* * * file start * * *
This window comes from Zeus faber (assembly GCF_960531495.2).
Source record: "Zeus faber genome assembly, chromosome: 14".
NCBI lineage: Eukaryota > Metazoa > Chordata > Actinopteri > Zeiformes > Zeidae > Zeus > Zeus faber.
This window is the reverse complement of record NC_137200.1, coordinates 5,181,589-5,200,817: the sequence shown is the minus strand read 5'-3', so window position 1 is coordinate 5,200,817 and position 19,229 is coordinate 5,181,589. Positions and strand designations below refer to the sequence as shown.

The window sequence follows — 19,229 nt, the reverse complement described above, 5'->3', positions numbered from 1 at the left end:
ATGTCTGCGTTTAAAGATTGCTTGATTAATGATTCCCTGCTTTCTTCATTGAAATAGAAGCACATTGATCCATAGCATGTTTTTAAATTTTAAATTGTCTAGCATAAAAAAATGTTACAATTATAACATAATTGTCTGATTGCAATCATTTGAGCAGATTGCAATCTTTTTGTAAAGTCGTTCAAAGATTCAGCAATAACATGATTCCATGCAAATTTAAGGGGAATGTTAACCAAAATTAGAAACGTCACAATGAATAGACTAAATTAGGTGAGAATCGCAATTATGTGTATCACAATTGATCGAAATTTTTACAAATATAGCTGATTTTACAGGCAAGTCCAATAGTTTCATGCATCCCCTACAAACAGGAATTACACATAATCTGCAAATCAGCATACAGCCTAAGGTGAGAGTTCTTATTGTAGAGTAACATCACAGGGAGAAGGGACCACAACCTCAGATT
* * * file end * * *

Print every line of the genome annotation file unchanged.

This window comes from Zeus faber (assembly GCF_960531495.2).
Source record: "Zeus faber genome assembly, chromosome: 14".
NCBI lineage: Eukaryota > Metazoa > Chordata > Actinopteri > Zeiformes > Zeidae > Zeus > Zeus faber.
This window is the reverse complement of record NC_137200.1, coordinates 5,181,589-5,200,817: the sequence shown is the minus strand read 5'-3', so window position 1 is coordinate 5,200,817 and position 19,229 is coordinate 5,181,589. Positions and strand designations below refer to the sequence as shown.

The window sequence follows — 19,229 nt, the reverse complement described above, 5'->3', positions numbered from 1 at the left end:
ATGTCTGCGTTTAAAGATTGCTTGATTAATGATTCCCTGCTTTCTTCATTGAAATAGAAGCACATTGATCCATAGCATGTTTTTAAATTTTAAATTGTCTAGCATAAAAAAATGTTACAATTATAACATAATTGTCTGATTGCAATCATTTGAGCAGATTGCAATCTTTTTGTAAAGTCGTTCAAAGATTCAGCAATAACATGATTCCATGCAAATTTAAGGGGAATGTTAACCAAAATTAGAAACGTCACAATGAATAGACTAAATTAGGTGAGAATCGCAATTATGTGTATCACAATTGATCGAAATTTTTACAAATATAGCTGATTTTACAGGCAAGTCCAATAGTTTCATGCATCCCCTACAAACAGGAATTACACATAATCTGCAAATCAGCATACAGCCTAAGGTGAGAGTTCTTATTGTAGAGTAACATCACAGGGAGAAGGGACCACAACCTCAGATT